I loved my M400 back then and remember the K500 but never had one.
 
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mikepdx

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I loved my M400 back then...
I have an M400 packed away in storage.
A gent who is retired from cable TV gave it to me in 1999.
He used it mobile way back when, as a sniffer to look for cable leakage.

The only issue is that it's 5 KHz off frequency.
i.e. for 155.34, I must program in 155.345
in order to hear .34 clearly.

Otherwise, it's like the energizer bunny,
It keeps going and going and going.
 
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n1das

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The only issue is that it's 5 KHz off frequency.
i.e. for 155.34, I must program in 155.345
in order to hear .34 clearly.

Otherwise, it's like the energizer bunny,
It keeps going and going and going.
That sounds like the reference oscillator for the PLL circuitry is off-frequency, probably due to an aging crystal. There generally will be a trimmer cap in the circuit that you may be able to tweak slightly and pull it back on frequency. One thing to check is how far off-frequency are UHF freqs programmed into it? The higher multiplication factor required for the UHF section means that small error(s) in the reference oscillator frequency will become large errors in the final local oscillator frequency used to tune the desired UHF frequency. If it's 5kHz off on VHF, it will probably be farther off on the UHF band. If UHF is also just 5kHz off, then it's something else, probably an IF stage has drifted off-frequency (1st IF 10.7 MHz, 2nd IF 455 kHz) because that would affect everything.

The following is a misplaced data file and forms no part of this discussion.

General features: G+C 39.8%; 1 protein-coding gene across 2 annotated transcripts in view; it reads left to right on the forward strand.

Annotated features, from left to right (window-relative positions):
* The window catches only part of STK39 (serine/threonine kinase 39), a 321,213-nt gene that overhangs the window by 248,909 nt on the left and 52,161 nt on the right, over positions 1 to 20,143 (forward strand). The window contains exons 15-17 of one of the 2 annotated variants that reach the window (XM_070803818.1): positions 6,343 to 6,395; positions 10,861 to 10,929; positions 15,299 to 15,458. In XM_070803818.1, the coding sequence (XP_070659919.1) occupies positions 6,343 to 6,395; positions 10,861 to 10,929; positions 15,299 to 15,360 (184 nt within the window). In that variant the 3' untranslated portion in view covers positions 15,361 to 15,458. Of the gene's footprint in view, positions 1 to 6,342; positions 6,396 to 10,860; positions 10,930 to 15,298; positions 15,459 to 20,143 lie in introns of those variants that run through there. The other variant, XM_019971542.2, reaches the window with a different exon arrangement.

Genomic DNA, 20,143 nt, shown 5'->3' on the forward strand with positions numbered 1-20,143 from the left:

It's been a while since I have dug into one of those scanners!
 

garys

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The "Touch" really revolutionized scanning. Direct frequency entry without combs or needing to know a binary (I think) code. I worked in retail electronics and was the ham radio, scanner, CB guy. At that time CB was the big seller, but we sold a lot of scanners too.

There were two programmable scanners made by Tennelec that were released slightly before the Regency. One was programmable by a similar method to the Bearcat 101. That was the TS-1. The other had direct entry and a LED display. That was the TS-2. Nice designs, crappy build quality. We had so send every single one back to the factory for repair.

Back to the Regency. I never owned any of those Touch scanners, but I did get to play with all of them. Plus, I think there there was an air band version of the Touch, but I'm not sure.

Considering how few frequencies were in use in my area at the time, they were terrific scanners. Now they are museum pieces, but if you have one that works and does what you need it to, you're lucky.
 

W5KVV

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Just thought I would throw my 2 cents in on these old scanners. I have both models, the K100 & the Flight Scan, & both are still kicking after all these years. The front end seems to be much tighter than my numerous newer scanners. They don't pick up all the other equipment in my shack like the new Uniden scanners do.

My dad was a dispatcher for OHP from '76-'06. I spent many hours at headquarters during that time. They had a K100 in the radio room to monitor local PD & SO traffic, It was bought new in 1979 & is still to this day in operation in the radio room. It's never been turned off or off power weather it be commercial, changeover or generator.